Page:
The over-grazed pastoral landscapes we were walking through were also the country of the Adynamathanha people. On March 2009, the Adnyamathanha people were recognised by the Federal Court of Australia as having native title rights over about 41,000 square kilometres (16,000 sq mi) running east from the edge of Lake Torrens, through the northern Flinders Ranges, approaching the South Australian border with New South Wales. They were granted non-exclusive rights including access for ceremonial or cultural activities, hunting and camping.

Wirrealpa Range

The Adynamathanha people have co-managed both the Ikara-Flinders Ranges National Park and the Vulkathunha–Gammon Ranges National Park through the Adnyamathanha Traditional Lands Association (ATLA) with the South Australian Government since 2011. ATLA was established as the peak body for all matters relating to land, culture, heritage, language and native title for Adnyamathanha people, to deal with particular areas of concern such as the national parks, Indigenous land use agreements and mining negotiations.

So there is some co-existence between pastoralists on the one hand and the native title holders on the other. Native title allows aboriginal people to overcome their sense of powerlessness due to the destructive colonial history, and to begin to gain some control over their own lives so they can become an autonomous people.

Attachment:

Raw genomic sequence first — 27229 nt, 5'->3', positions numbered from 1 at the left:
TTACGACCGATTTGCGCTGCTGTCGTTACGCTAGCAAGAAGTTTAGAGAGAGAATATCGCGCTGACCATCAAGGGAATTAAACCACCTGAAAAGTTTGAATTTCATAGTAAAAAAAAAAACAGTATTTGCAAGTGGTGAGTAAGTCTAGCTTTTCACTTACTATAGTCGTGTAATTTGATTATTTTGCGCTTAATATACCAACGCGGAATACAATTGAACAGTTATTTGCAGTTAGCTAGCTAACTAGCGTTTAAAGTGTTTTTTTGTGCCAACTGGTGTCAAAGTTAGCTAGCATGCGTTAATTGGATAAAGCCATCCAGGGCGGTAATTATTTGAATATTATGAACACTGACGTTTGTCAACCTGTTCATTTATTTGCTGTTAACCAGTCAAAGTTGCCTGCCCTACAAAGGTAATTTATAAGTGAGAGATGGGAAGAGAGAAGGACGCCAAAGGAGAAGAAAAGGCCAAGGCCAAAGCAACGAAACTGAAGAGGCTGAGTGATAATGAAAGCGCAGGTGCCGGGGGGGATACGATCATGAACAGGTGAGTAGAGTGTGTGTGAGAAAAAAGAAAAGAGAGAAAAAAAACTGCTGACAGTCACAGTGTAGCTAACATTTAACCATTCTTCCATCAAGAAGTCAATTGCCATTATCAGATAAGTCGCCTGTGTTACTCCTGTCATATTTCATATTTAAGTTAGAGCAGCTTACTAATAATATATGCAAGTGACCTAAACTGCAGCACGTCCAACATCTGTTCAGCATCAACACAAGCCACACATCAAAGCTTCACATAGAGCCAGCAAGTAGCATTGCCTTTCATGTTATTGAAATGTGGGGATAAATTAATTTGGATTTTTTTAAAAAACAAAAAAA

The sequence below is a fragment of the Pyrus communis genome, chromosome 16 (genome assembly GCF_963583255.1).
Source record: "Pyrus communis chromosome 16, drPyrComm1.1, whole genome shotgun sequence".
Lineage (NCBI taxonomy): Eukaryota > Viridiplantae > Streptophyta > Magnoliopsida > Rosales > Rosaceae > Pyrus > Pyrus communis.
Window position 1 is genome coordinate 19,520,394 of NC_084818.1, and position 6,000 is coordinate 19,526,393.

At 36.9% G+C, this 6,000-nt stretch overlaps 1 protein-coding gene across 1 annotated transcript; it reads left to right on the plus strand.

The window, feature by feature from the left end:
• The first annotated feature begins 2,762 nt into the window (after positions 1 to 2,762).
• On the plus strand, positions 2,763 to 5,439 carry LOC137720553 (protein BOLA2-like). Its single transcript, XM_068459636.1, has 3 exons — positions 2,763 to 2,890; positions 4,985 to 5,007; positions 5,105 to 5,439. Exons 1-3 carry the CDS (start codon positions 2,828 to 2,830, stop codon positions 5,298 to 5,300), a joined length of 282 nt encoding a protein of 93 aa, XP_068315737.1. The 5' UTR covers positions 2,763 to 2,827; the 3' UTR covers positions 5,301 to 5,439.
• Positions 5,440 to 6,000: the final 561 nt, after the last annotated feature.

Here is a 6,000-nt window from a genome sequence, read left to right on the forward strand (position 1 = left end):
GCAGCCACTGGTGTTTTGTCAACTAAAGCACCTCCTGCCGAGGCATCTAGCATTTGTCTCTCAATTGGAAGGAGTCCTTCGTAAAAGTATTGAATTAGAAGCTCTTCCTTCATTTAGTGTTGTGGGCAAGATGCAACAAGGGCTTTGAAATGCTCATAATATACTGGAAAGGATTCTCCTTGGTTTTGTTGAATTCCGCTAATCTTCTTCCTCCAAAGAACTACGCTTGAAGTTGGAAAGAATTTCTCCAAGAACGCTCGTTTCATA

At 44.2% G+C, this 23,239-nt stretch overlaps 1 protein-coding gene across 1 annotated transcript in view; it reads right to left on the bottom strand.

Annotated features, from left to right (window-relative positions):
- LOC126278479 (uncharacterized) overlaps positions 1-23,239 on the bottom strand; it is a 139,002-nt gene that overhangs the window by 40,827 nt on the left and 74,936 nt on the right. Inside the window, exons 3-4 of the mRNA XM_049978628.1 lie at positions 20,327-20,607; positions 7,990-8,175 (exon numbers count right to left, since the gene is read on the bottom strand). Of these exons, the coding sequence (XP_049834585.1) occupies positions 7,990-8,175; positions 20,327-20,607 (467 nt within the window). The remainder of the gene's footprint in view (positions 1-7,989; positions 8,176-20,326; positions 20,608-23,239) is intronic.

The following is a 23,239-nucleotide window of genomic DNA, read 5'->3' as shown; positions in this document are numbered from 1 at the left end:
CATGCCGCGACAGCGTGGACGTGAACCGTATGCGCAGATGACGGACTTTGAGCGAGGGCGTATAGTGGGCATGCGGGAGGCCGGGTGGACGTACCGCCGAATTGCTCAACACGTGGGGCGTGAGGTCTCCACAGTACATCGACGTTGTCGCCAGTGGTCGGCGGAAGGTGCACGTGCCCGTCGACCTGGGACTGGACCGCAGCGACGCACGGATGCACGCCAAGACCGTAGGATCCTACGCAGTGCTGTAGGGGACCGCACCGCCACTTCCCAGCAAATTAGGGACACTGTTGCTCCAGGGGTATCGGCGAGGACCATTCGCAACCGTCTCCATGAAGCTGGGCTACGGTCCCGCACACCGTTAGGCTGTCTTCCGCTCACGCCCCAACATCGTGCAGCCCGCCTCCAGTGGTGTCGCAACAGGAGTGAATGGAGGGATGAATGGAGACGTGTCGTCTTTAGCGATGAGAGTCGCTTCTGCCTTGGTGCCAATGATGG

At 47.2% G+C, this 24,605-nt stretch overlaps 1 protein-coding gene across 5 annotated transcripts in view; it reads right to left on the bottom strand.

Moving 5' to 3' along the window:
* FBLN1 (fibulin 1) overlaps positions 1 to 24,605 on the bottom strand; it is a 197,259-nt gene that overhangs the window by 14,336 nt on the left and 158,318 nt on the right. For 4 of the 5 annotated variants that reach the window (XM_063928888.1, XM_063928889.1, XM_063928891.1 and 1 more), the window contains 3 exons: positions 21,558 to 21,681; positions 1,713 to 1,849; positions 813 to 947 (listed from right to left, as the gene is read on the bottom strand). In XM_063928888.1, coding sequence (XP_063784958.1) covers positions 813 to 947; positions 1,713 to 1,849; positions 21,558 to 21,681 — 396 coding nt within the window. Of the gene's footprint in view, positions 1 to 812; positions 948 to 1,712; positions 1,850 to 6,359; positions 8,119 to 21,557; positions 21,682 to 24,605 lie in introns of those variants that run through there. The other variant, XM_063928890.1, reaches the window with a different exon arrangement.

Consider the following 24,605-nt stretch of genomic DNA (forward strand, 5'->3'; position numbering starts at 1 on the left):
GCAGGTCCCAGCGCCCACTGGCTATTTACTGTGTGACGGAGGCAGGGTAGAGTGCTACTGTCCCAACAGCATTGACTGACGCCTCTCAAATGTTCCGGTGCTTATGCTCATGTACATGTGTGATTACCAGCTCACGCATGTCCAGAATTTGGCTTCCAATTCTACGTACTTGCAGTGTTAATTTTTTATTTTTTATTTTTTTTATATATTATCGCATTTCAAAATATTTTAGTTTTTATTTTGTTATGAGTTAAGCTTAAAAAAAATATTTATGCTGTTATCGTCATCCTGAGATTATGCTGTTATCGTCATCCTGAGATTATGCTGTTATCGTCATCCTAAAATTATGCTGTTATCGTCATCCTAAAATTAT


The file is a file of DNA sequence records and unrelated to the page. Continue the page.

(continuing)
pastoral landscape

This then was the history I was within. It took a major change of perspective to understand that large parts of the Flinders Ranges are on Australia’s Tentative List for World Heritage.

We spend the day walking between two ranges on Wirrealpa Station with a strong south-westerly wind. Lunch was at the foot of Mt Lyall in a creek/watercourse with its scattered bush tomatoes and mulla mulla and the dried out surrounding land of salt and blue bush. Everything that day looked as if it were just surviving. The regional climate is becoming even drier in the Anthropocene, which its recognition that humans have become a geological force. The scale of the Anthropocene, in which species extinctions is a key biological marker, means that the regional and the planetary cannot be considered in binary opposition. The Anthropocene is all around us. This means a sense of self as part of the planetary Earth System, as opposed to guardian, protector and/or defiler of it.

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